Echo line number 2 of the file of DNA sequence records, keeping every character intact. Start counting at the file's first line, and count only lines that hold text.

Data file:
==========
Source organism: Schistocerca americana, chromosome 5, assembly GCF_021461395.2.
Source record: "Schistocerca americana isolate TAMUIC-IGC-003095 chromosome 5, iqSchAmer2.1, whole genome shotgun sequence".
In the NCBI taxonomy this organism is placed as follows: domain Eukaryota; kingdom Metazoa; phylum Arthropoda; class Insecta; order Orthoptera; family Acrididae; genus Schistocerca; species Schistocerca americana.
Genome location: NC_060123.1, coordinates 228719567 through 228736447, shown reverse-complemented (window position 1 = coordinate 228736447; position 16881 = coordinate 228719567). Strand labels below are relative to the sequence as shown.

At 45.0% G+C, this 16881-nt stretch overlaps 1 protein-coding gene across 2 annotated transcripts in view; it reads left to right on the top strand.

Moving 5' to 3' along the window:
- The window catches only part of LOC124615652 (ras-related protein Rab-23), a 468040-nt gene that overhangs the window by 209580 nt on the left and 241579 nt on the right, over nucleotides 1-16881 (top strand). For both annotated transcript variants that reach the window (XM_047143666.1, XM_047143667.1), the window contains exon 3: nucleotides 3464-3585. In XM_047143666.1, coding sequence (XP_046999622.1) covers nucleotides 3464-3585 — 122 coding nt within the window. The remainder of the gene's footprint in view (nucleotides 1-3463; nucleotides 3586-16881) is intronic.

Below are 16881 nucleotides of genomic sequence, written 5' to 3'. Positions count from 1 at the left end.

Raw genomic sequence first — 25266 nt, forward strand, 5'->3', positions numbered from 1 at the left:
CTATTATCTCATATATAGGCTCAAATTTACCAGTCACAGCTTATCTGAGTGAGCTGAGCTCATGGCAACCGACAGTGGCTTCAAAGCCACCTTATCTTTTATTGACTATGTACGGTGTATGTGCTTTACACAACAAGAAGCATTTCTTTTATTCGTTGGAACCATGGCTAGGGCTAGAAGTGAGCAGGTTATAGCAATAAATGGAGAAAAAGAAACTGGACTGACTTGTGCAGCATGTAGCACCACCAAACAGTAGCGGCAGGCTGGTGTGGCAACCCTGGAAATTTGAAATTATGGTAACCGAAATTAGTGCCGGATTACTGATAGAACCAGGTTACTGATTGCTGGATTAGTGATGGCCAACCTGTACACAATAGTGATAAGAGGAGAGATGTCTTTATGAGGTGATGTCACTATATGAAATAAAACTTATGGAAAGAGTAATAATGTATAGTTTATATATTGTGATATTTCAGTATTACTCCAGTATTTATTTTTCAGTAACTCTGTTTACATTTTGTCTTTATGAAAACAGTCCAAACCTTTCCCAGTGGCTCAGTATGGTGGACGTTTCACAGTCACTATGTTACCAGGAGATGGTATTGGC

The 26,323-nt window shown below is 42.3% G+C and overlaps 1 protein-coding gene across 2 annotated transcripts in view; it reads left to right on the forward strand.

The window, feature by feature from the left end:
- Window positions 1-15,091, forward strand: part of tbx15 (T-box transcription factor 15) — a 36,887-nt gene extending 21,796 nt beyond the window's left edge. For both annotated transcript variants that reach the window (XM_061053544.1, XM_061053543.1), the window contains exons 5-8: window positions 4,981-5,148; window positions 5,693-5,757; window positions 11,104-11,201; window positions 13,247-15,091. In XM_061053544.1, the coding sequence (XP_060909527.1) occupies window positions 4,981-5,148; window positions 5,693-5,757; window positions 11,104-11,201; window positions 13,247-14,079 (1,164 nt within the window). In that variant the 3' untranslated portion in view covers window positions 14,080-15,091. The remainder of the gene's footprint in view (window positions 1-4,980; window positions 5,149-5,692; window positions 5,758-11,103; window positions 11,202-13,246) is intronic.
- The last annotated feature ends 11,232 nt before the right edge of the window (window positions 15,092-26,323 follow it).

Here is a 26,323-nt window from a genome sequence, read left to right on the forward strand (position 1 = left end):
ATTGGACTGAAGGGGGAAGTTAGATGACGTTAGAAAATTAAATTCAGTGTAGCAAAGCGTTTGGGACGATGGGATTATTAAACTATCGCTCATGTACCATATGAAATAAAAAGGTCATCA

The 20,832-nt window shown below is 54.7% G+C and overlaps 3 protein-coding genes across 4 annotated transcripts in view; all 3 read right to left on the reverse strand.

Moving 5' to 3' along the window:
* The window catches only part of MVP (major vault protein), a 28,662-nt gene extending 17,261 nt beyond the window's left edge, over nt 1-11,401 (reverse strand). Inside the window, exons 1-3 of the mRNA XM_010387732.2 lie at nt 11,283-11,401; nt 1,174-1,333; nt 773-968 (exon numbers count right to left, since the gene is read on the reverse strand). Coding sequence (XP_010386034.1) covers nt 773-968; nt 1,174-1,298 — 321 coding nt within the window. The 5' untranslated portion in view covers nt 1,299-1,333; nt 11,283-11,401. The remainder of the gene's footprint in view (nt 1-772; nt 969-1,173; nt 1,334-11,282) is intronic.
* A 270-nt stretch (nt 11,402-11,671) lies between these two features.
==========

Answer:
Source record: "Schistocerca americana isolate TAMUIC-IGC-003095 chromosome 5, iqSchAmer2.1, whole genome shotgun sequence".